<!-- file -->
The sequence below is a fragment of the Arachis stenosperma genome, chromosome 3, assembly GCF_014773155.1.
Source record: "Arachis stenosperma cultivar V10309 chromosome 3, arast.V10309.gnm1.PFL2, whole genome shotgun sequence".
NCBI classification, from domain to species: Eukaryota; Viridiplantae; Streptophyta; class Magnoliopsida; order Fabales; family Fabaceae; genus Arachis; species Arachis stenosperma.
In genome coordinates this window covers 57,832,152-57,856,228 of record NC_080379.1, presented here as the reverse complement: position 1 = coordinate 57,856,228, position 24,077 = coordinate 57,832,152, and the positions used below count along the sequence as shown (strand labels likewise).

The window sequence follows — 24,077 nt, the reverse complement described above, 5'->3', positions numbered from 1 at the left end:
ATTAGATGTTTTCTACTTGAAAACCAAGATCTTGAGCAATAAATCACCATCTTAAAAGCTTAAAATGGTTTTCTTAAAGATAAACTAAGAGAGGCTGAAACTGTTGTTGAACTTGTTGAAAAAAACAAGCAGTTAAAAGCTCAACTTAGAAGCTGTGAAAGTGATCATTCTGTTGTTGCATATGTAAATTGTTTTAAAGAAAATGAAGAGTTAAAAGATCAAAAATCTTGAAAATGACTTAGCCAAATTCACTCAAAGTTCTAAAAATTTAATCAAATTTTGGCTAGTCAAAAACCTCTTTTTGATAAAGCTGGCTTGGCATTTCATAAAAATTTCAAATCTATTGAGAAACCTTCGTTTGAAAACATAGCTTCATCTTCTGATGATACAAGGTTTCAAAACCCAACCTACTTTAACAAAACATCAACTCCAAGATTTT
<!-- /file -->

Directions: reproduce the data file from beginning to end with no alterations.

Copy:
The sequence below is a fragment of the Arachis stenosperma genome, chromosome 3, assembly GCF_014773155.1.
Source record: "Arachis stenosperma cultivar V10309 chromosome 3, arast.V10309.gnm1.PFL2, whole genome shotgun sequence".
NCBI classification, from domain to species: Eukaryota; Viridiplantae; Streptophyta; class Magnoliopsida; order Fabales; family Fabaceae; genus Arachis; species Arachis stenosperma.
In genome coordinates this window covers 57,832,152-57,856,228 of record NC_080379.1, presented here as the reverse complement: position 1 = coordinate 57,856,228, position 24,077 = coordinate 57,832,152, and the positions used below count along the sequence as shown (strand labels likewise).

The window sequence follows — 24,077 nt, the reverse complement described above, 5'->3', positions numbered from 1 at the left end:
ATTAGATGTTTTCTACTTGAAAACCAAGATCTTGAGCAATAAATCACCATCTTAAAAGCTTAAAATGGTTTTCTTAAAGATAAACTAAGAGAGGCTGAAACTGTTGTTGAACTTGTTGAAAAAAACAAGCAGTTAAAAGCTCAACTTAGAAGCTGTGAAAGTGATCATTCTGTTGTTGCATATGTAAATTGTTTTAAAGAAAATGAAGAGTTAAAAGATCAAAAATCTTGAAAATGACTTAGCCAAATTCACTCAAAGTTCTAAAAATTTAATCAAATTTTGGCTAGTCAAAAACCTCTTTTTGATAAAGCTGGCTTGGCATTTCATAAAAATTTCAAATCTATTGAGAAACCTTCGTTTGAAAACATAGCTTCATCTTCTGATGATACAAGGTTTCAAAACCCAACCTACTTTAACAAAACATCAACTCCAAGATTTT